Where did it go wrong between the Delhi Games and the media?
Delhi closed the 19th Commonwealth Games in spectacular style on Thursday — a Bollywood finale during which not only the crowd but athletes on the field, TV crews and young helpers swung and shook to the best-of-Bollywood medley.
Best of all, some journalists who perhaps had spent weeks cataloguing corruption allegations, filthy athletes’ flats and half-empty stadiums that hobbled the Games, clapped along and jigged their shoulders in between typing their story for the night on laptops. Others, though not all, smiled and clapped and the mood felt good.
The media’s relationship with the Games and its organisers, especially its pantomime villain and chief local organiser Suresh Kalmadi, has see-sawed. Violent swings in how the Games were portrayed tested Indian authorities’ patience.
“Whatever small amount of credibility you the media had left before the Games has gone,” a top Indian bureaucrat said to me, as we were preparing for me to interview him.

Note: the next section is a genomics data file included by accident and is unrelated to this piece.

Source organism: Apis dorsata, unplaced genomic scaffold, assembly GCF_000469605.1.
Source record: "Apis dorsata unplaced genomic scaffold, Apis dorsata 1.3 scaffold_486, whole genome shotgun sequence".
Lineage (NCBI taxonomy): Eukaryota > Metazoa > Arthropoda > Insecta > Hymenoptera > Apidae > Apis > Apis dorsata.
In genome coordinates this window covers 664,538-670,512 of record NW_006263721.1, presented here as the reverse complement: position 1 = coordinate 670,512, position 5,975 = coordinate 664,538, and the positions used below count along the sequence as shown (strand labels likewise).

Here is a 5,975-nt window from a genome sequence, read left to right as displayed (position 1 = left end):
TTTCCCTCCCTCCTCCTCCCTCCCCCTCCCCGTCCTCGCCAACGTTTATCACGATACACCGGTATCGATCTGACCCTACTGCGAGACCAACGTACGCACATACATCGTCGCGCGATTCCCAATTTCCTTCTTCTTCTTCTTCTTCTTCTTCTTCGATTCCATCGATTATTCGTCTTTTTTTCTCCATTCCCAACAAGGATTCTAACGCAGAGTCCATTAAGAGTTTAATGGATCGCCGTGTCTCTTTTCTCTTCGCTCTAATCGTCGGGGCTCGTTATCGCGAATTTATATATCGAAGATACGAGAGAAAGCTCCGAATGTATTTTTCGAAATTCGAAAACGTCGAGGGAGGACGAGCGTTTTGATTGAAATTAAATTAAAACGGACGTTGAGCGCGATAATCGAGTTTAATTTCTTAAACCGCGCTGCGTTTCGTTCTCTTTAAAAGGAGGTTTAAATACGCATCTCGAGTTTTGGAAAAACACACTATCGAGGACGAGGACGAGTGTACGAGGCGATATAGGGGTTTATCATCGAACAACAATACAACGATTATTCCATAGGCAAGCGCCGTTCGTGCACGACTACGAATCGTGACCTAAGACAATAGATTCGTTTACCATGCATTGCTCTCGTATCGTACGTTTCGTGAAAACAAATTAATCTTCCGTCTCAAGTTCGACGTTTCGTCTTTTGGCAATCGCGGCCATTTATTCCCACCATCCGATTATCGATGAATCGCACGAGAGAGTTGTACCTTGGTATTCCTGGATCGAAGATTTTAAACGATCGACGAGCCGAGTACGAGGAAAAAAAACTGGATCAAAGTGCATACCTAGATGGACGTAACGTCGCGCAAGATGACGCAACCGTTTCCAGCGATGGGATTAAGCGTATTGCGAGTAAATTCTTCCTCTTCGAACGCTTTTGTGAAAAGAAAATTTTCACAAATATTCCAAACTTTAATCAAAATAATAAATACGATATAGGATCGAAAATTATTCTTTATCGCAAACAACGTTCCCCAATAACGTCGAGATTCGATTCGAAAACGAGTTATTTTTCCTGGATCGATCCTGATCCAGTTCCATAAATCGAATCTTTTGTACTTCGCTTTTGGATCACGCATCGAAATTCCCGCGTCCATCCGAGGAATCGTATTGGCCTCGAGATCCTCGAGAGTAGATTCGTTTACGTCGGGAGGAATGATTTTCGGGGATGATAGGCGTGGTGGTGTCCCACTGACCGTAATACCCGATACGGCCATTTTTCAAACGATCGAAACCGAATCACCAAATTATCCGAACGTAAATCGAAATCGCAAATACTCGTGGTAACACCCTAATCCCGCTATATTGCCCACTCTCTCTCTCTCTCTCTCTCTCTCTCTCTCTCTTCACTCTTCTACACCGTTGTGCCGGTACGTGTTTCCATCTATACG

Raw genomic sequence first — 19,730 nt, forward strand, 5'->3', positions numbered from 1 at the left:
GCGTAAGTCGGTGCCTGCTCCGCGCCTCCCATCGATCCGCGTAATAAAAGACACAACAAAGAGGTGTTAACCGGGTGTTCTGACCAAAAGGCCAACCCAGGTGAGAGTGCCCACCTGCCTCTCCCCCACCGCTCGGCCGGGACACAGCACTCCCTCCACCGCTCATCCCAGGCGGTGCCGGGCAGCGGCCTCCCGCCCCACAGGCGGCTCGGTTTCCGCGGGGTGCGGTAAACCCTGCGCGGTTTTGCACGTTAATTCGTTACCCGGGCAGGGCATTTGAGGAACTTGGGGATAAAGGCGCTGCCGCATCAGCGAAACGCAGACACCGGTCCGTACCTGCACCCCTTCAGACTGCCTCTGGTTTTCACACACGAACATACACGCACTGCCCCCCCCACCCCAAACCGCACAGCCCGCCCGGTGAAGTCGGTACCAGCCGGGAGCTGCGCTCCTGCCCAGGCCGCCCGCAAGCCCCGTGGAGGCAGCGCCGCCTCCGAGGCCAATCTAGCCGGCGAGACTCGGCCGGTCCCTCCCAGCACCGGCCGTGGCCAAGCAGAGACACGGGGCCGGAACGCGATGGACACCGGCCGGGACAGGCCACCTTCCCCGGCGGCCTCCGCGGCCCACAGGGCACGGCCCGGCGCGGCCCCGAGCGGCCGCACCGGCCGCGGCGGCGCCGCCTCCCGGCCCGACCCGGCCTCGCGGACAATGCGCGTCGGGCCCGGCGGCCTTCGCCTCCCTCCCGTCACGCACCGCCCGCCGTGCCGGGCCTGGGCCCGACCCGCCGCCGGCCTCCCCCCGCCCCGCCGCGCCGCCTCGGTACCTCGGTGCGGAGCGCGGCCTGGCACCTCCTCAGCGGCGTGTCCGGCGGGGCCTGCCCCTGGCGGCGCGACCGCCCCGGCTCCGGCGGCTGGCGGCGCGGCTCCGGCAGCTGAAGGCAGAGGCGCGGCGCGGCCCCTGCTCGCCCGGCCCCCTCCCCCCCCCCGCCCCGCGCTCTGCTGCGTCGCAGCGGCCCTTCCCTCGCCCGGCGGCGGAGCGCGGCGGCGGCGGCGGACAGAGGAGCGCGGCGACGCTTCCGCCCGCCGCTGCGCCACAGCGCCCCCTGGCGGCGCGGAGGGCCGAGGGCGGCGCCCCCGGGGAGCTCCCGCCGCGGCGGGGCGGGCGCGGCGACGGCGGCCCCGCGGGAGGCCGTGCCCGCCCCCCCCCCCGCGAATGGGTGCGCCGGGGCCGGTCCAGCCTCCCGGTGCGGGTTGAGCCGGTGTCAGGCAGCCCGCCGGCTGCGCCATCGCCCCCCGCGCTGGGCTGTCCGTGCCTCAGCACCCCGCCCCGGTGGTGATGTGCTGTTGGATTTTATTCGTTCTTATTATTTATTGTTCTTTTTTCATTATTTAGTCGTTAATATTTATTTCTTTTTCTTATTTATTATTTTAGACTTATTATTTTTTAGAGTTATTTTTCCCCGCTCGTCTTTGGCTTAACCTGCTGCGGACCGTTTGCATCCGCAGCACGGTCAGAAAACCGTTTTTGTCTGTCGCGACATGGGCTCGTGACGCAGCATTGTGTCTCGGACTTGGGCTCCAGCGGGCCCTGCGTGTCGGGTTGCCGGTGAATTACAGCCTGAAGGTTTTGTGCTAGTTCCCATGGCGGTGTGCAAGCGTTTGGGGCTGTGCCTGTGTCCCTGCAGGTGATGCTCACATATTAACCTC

“First you decide India is a shithole, and then suddenly it’s not a shithole.” Did he mean foreign media or Indian media? Both, he said.
Every day has seen Indian commentators soul-searching in articles, editorials and TV panel discussions. They questioned what the event said about India, what image was projected to the world and whether the Games were even worth hosting in the first place. Then pride swelled after a widely praised opening ceremony and as India’s medal count soared.
Aside from the Games’ many problems, from snakes in the Games Village to a collapsed footbridge, the organisers did not help themselves when it came to hosting the media.
The route to the media centre in central Delhi — one of the first things a visiting journalist would see with their pens poised — was accessible through a blink-and-you-miss-it side street that turned into a bumpy track. This set off much grumbling the day I went to collect my media pass there.
On Thursday night, there were rowdy scenes at the stadium entrance I passed through, as journalists were directed and then abruptly refused entry to the media door. Heated exchanges broke out with the guards and then that turned into a mini scrum as the crowd ignored instructions to keep back and pushed their way in.
At the one press conference I attended, the mood was sullen. When Games chief Mike Fennell was seized by a coughing fit while addressing reporters, a voice from the back suggested Fennell had taken a dip in the Games’ swimming pool, which had been blamed for incapacitating athletes with “Delhi belly”. Another reporter asked after Kalmadi’s health because of his non-appearance, which even caused another Games bigwig Mike Hooper to giggle.
The closing ceremony gave the Games a great send-off. What will we remember them by?
(Click here for full coverage of 2010 Commonwealth Games )